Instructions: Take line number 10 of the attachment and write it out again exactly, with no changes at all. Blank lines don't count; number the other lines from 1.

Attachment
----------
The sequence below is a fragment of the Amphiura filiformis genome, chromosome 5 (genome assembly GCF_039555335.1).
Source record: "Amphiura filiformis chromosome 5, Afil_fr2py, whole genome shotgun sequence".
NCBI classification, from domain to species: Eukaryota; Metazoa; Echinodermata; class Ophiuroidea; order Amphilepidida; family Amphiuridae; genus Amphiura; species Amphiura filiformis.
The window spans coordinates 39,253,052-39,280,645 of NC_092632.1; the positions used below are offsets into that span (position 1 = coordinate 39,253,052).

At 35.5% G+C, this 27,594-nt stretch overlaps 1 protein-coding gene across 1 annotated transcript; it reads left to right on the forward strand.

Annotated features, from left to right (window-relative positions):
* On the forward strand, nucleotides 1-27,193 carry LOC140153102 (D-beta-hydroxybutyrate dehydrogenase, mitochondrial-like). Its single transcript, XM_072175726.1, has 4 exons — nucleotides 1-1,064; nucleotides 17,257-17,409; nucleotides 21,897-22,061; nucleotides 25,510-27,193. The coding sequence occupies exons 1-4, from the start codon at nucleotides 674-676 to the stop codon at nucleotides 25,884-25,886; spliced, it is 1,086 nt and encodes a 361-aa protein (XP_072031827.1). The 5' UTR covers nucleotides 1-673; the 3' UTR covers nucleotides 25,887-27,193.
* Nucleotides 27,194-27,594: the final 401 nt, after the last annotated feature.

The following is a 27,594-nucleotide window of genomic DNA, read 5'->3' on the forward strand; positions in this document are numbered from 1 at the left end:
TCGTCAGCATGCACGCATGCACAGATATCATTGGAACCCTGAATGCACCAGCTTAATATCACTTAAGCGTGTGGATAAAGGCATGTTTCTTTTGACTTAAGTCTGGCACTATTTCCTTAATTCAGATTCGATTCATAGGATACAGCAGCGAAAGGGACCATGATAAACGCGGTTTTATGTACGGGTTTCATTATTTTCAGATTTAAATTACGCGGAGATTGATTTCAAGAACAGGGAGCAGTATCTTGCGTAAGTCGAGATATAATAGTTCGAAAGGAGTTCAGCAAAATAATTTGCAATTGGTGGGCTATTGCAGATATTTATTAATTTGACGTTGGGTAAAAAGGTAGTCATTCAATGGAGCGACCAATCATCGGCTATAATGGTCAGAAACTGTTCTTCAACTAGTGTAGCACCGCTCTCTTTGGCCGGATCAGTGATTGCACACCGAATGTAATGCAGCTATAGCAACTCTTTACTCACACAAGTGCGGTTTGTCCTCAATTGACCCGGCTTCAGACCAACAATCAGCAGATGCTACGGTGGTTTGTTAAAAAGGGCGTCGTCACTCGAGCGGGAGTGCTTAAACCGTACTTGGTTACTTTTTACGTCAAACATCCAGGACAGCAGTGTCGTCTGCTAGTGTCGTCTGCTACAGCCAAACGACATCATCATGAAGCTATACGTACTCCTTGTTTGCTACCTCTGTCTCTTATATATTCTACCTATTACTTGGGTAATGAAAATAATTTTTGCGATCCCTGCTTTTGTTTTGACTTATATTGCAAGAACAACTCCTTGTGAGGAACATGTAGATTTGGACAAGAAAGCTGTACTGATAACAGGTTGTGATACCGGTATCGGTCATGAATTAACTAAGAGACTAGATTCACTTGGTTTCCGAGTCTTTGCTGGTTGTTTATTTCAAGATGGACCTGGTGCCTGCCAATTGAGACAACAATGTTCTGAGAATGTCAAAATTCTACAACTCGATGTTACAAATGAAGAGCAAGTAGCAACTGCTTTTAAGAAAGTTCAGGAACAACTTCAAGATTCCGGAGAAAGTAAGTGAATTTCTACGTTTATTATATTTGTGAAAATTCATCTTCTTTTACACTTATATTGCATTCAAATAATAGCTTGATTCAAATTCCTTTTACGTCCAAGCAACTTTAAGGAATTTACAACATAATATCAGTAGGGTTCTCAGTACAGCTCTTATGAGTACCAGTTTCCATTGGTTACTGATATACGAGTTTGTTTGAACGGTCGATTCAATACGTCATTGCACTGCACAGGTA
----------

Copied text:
TCGTCAGCATGCACGCATGCACAGATATCATTGGAACCCTGAATGCACCAGCTTAATATCACTTAAGCGTGTGGATAAAGGCATGTTTCTTTTGACTTAAGTCTGGCACTATTTCCTTAATTCAGATTCGATTCATAGGATACAGCAGCGAAAGGGACCATGATAAACGCGGTTTTATGTACGGGTTTCATTATTTTCAGATTTAAATTACGCGGAGATTGATTTCAAGAACAGGGAGCAGTATCTTGCGTAAGTCGAGATATAATAGTTCGAAAGGAGTTCAGCAAAATAATTTGCAATTGGTGGGCTATTGCAGATATTTATTAATTTGACGTTGGGTAAAAAGGTAGTCATTCAATGGAGCGACCAATCATCGGCTATAATGGTCAGAAACTGTTCTTCAACTAGTGTAGCACCGCTCTCTTTGGCCGGATCAGTGATTGCACACCGAATGTAATGCAGCTATAGCAACTCTTTACTCACACAAGTGCGGTTTGTCCTCAATTGACCCGGCTTCAGACCAACAATCAGCAGATGCTACGGTGGTTTGTTAAAAAGGGCGTCGTCACTCGAGCGGGAGTGCTTAAACCGTACTTGGTTACTTTTTACGTCAAACATCCAGGACAGCAGTGTCGTCTGCTAGTGTCGTCTGCTACAGCCAAACGACATCATCATGAAGCTATACGTACTCCTTGTTTGCTACCTCTGTCTCTTATATATTCTACCTATTACTTGGGTAATGAAAATAATTTTTGCGATCCCTGCTTTTGTTTTGACTTATATTGCAAGAACAACTCCTTGTGAGGAACATGTAGATTTGGACAAGAAAGCTGTACTGATAACAGGTTGTGATACCGGTATCGGTCATGAATTAACTAAGAGACTAGATTCACTTGGTTTCCGAGTCTTTGCTGGTTGTTTATTTCAAGATGGACCTGGTGCCTGCCAATTGAGACAACAATGTTCTGAGAATGTCAAAATTCTACAACTCGATGTTACAAATGAAGAGCAAGTAGCAACTGCTTTTAAGAAAGTTCAGGAACAACTTCAAGATTCCGGAGAAAGTAAGTGAATTTCTACGTTTATTATATTTGTGAAAATTCATCTTCTTTTACACTTATATTGCATTCAAATAATAGCTTGATTCAAATTCCTTTTACGTCCAAGCAACTTTAAGGAATTTACAACATAATATCAGTAGGGTTCTCAGTACAGCTCTTATGAGTACCAGTTTCCATTGGTTACTGATATACGAGTTTGTTTGAACGGTCGATTCAATACGTCATTGCACTGCACAGGTA